|Type of medicine||Endocrine system medicine|
|Used for||To diagnose and treat Cushing's syndrome
To treat water retention associated with some kidney, liver and heart conditions
Metyrapone is a medicine which is used to treat Cushing's syndrome. Cushing's syndrome is a condition where your body produces too much of a substance called cortisol. Cortisol is a hormone which helps your body react in a normal way to stress. It also helps regulate your blood pressure, your immune system, and your blood sugar levels. Your body normally keeps the level of cortisol within a certain range so that there is neither too much nor too little. When you produce too much cortisol, a number of symptoms can develop over time although these can be fairly nonspecific, such as putting on weight, muscle weakness, and bruising easily. Metyrapone helps prevent the over-production of cortisol and this will help to control your symptoms.
Metyrapone is also used to treat some types of water retention caused by an increased amount of a hormone called aldosterone. Water retention is when there is a build-up of fluid in your body, which can make your feet or face swollen and puffy. This type of water retention may occur if you have a kidney problem, liver cirrhosis, or heart failure.
Before taking metyrapone
Some medicines are not suitable for people with certain conditions, and sometimes a medicine may only be used if extra care is taken. For these reasons, before you start taking metyrapone it is important that your doctor or pharmacist knows:
- If you are pregnant, trying for a baby or breast-feeding.
- If you have been told that you have underactive thyroid, pituitary, or adrenal glands.
- If you have any liver problems.
- If you have porphyria (this is a rare inherited blood disorder).
- If you are taking or using any other medicines. This includes any medicines you are taking which are available to buy without a prescription, such as herbal and complementary medicines.
- If you have ever had an allergic reaction to any medicine.
How to take metyrapone
- Before you start this treatment, read the manufacturer's printed information leaflet from inside your pack. The leaflet will give you more information about metyrapone, and a full list of possible side-effects from taking it.
- Metyrapone will be prescribed for you by a specialist doctor in a hospital. Your dose will depend upon the reason why you are taking it and your doctor will tell you how many capsules to take and when to take them. This dose will also be printed on the label of the pack to remind you. Take the capsules exactly as your doctor tells you to.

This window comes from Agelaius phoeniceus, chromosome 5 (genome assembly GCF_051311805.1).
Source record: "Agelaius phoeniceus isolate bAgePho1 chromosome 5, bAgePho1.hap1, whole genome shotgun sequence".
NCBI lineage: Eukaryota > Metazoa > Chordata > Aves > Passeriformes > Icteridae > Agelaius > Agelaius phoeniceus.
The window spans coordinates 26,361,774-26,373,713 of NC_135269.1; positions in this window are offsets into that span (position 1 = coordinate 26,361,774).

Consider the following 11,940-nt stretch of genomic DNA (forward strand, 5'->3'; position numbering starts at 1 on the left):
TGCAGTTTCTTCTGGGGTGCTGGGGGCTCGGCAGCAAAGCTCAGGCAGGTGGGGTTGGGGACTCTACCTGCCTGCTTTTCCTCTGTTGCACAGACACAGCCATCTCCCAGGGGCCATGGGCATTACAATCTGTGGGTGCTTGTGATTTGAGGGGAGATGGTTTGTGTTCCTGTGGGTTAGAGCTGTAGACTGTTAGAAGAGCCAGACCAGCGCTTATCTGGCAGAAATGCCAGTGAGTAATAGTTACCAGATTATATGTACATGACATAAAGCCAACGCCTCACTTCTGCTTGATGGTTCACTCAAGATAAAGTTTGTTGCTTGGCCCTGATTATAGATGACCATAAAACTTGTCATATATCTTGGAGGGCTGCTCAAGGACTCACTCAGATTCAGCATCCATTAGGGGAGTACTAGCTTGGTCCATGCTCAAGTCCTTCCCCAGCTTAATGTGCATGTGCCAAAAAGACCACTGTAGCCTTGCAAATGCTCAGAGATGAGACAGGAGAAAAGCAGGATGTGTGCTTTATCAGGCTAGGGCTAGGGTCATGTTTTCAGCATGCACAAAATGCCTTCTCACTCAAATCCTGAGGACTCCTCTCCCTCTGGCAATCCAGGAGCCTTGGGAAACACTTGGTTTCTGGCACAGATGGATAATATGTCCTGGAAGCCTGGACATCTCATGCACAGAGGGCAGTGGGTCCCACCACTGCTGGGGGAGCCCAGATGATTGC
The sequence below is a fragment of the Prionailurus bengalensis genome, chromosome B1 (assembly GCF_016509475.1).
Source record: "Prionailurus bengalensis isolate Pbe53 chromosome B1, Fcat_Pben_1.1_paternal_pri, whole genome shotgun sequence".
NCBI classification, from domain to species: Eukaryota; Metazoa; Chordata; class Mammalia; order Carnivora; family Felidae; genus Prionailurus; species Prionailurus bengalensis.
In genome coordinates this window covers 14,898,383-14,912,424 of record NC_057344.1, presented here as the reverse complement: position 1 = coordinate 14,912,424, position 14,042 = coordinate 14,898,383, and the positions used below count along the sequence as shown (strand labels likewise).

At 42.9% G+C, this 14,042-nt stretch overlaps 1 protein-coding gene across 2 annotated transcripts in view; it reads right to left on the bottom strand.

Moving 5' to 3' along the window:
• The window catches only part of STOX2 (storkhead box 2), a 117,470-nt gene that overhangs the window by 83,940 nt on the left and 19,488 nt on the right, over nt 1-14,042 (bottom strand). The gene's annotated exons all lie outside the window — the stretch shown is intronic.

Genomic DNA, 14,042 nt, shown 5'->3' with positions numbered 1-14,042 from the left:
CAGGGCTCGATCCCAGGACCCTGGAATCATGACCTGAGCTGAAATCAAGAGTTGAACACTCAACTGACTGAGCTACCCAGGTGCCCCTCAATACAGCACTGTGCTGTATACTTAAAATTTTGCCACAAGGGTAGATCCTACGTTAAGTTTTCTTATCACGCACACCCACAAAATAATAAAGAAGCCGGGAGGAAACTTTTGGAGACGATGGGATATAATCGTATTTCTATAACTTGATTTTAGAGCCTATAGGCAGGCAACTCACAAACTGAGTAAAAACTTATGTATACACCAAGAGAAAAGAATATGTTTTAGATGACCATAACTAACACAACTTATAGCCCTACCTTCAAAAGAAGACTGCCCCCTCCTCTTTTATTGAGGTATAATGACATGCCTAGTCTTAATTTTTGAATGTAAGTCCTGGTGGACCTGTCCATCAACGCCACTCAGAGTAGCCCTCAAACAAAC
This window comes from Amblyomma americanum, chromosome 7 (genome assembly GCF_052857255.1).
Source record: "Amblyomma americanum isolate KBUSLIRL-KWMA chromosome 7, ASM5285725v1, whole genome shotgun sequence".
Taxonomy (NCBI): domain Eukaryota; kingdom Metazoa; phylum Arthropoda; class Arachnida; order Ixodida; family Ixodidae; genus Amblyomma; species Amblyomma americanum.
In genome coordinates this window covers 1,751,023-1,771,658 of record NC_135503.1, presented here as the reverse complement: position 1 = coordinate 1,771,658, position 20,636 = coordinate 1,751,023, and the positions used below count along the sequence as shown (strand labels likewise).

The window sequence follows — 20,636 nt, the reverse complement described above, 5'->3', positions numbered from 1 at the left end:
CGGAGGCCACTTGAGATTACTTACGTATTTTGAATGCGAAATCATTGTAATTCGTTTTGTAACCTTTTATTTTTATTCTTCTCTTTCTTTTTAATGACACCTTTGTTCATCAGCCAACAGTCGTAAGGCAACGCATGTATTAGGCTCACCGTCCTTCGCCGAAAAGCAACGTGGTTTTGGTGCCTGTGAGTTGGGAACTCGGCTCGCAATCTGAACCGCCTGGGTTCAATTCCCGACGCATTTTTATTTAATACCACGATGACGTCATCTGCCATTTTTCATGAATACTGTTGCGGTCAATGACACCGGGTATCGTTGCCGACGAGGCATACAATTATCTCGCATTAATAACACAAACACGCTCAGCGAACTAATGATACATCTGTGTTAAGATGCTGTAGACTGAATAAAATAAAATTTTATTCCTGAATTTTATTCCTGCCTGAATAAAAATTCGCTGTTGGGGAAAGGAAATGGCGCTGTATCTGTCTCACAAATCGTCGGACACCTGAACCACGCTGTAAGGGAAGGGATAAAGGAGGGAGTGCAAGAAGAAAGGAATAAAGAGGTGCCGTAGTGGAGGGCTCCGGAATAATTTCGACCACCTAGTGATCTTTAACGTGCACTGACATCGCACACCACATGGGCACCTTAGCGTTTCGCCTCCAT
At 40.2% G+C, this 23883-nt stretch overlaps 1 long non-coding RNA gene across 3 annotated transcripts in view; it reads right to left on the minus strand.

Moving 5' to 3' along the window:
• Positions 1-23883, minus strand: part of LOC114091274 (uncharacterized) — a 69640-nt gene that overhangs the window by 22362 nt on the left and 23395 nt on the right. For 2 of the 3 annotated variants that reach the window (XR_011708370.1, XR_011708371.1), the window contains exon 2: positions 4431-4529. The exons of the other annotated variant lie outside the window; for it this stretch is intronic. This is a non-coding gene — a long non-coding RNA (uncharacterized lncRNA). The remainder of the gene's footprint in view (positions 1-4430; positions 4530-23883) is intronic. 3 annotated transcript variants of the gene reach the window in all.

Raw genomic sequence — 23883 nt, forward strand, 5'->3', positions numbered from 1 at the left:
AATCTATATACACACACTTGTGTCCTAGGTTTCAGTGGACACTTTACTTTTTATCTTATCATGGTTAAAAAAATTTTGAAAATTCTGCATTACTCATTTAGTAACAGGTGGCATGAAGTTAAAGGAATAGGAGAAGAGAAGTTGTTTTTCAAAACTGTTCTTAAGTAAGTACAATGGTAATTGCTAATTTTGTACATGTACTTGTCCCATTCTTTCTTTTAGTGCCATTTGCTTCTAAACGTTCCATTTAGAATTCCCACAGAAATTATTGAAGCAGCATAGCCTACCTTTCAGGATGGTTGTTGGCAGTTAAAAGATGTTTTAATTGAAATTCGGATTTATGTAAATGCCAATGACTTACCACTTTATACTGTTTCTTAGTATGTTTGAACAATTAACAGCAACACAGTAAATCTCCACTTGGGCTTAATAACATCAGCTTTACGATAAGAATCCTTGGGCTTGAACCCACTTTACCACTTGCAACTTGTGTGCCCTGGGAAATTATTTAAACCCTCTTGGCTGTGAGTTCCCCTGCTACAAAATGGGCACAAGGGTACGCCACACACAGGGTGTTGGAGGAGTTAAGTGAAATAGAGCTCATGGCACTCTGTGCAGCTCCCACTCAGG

- Swallow the capsules whole - do not chew them before you swallow.
- Take the capsules with a drink of milk or just after eating a meal. This will help prevent you from feeling sick after taking your doses.
- Try to get into a habit of taking your doses at the same times of day each day. This will help you to remember to take them.
- If you do forget to take a dose, take it as soon as you remember. If it is almost time to take your next dose, skip the missed dose and take your next dose when it is due. Do not take two doses together to make up for a forgotten dose.
Getting the most from your treatment
- Try to keep your regular appointments with your doctor. This is so your doctor can check on your progress.
- Metyrapone may make you feel dizzy or sleepy. Do not drive or use tools or machines if this happens.
- If you are having an operation or dental treatment, it is important that you tell the person carrying out the treatment that you are taking metyrapone.
- If you buy any medicines, check with a pharmacist that they are safe to take with metyrapone.
Can metyrapone cause problems?
Along with their useful effects, most medicines can cause unwanted side-effects although not everyone experiences them. These usually improve as your body adjusts to the new medicine, but speak with your doctor or pharmacist if any of the following side-effects continue or become troublesome.
|Common metyrapone side-effects - these affect less than 1 in 10 people who take this medicine||What can I do if I experience this?|
|Feeling dizzy, tired, or sleepy||If this happens, do not drive or use tools or machines|
|Feeling or being sick||Stick to simple foods - avoid rich or spicy meals|
|Feeling dizzy or light-headed particularly when you stand up||Try getting up and moving more slowly. If you begin to feel faint, sit down for a few minutes to allow the feeling to pass|
|Headache||Ask your pharmacist to recommend a suitable painkiller|
If you experience any other symptoms which you think may be due to this medicine, speak with your doctor or pharmacist.
How to store metyrapone
- Keep all medicines out of the reach and sight of children.
- Store in a cool, dry place, away from direct heat and light.
Important information about all medicines
Further reading & references
- British National Formulary; 63rd Edition (Mar 2012) British Medical Association and Royal Pharmaceutical Society of Great Britain, London
- Manufacturer's PIL, Metopirone® 250 mg; HRA Pharma UK and Ireland Limited, The electronic Medicines Compendium. Dated May 2012.
|Original Author: Helen Allen||Current Version: Helen Allen||Peer Reviewer: Dr Adrian Bonsall|
|Last Checked: 13/08/2012||Document ID: 3578 Version: 22||© EMIS|
Disclaimer: This article is for information only and should not be used for the diagnosis or treatment of medical conditions. EMIS has used all reasonable care in compiling the information but make no warranty as to its accuracy. Consult a doctor or other health care professional for diagnosis and treatment of medical conditions. For details see our conditions.